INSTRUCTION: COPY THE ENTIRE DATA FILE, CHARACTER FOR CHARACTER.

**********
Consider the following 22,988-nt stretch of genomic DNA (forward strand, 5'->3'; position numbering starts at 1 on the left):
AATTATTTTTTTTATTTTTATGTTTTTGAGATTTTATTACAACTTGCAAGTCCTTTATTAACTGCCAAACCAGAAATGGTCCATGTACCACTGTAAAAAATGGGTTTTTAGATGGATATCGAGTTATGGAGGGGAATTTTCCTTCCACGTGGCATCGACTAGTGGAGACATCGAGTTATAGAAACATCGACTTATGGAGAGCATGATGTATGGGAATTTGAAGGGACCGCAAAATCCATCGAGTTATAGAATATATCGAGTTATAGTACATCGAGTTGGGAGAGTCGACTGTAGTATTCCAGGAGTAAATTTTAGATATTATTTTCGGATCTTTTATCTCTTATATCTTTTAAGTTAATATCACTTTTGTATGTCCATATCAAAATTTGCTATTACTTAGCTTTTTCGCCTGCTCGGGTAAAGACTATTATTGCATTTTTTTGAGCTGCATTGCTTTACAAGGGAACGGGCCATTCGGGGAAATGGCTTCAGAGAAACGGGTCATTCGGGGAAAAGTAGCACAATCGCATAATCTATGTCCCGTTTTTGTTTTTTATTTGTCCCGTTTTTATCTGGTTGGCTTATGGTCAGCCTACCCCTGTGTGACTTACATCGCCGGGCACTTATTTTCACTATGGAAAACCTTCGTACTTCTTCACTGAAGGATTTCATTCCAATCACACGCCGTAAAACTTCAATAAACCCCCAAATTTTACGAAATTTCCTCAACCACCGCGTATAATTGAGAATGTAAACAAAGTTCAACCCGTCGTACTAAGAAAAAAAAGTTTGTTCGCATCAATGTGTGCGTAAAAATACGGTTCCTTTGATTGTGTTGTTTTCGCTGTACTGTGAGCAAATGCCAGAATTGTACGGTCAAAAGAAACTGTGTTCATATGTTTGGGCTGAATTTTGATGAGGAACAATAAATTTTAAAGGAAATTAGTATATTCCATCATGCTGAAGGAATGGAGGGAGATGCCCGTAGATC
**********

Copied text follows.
Consider the following 22,988-nt stretch of genomic DNA (forward strand, 5'->3'; position numbering starts at 1 on the left):
AATTATTTTTTTTATTTTTATGTTTTTGAGATTTTATTACAACTTGCAAGTCCTTTATTAACTGCCAAACCAGAAATGGTCCATGTACCACTGTAAAAAATGGGTTTTTAGATGGATATCGAGTTATGGAGGGGAATTTTCCTTCCACGTGGCATCGACTAGTGGAGACATCGAGTTATAGAAACATCGACTTATGGAGAGCATGATGTATGGGAATTTGAAGGGACCGCAAAATCCATCGAGTTATAGAATATATCGAGTTATAGTACATCGAGTTGGGAGAGTCGACTGTAGTATTCCAGGAGTAAATTTTAGATATTATTTTCGGATCTTTTATCTCTTATATCTTTTAAGTTAATATCACTTTTGTATGTCCATATCAAAATTTGCTATTACTTAGCTTTTTCGCCTGCTCGGGTAAAGACTATTATTGCATTTTTTTGAGCTGCATTGCTTTACAAGGGAACGGGCCATTCGGGGAAATGGCTTCAGAGAAACGGGTCATTCGGGGAAAAGTAGCACAATCGCATAATCTATGTCCCGTTTTTGTTTTTTATTTGTCCCGTTTTTATCTGGTTGGCTTATGGTCAGCCTACCCCTGTGTGACTTACATCGCCGGGCACTTATTTTCACTATGGAAAACCTTCGTACTTCTTCACTGAAGGATTTCATTCCAATCACACGCCGTAAAACTTCAATAAACCCCCAAATTTTACGAAATTTCCTCAACCACCGCGTATAATTGAGAATGTAAACAAAGTTCAACCCGTCGTACTAAGAAAAAAAAGTTTGTTCGCATCAATGTGTGCGTAAAAATACGGTTCCTTTGATTGTGTTGTTTTCGCTGTACTGTGAGCAAATGCCAGAATTGTACGGTCAAAAGAAACTGTGTTCATATGTTTGGGCTGAATTTTGATGAGGAACAATAAATTTTAAAGGAAATTAGTATATTCCATCATGCTGAAGGAATGGAGGGAGATGCCCGTAGATC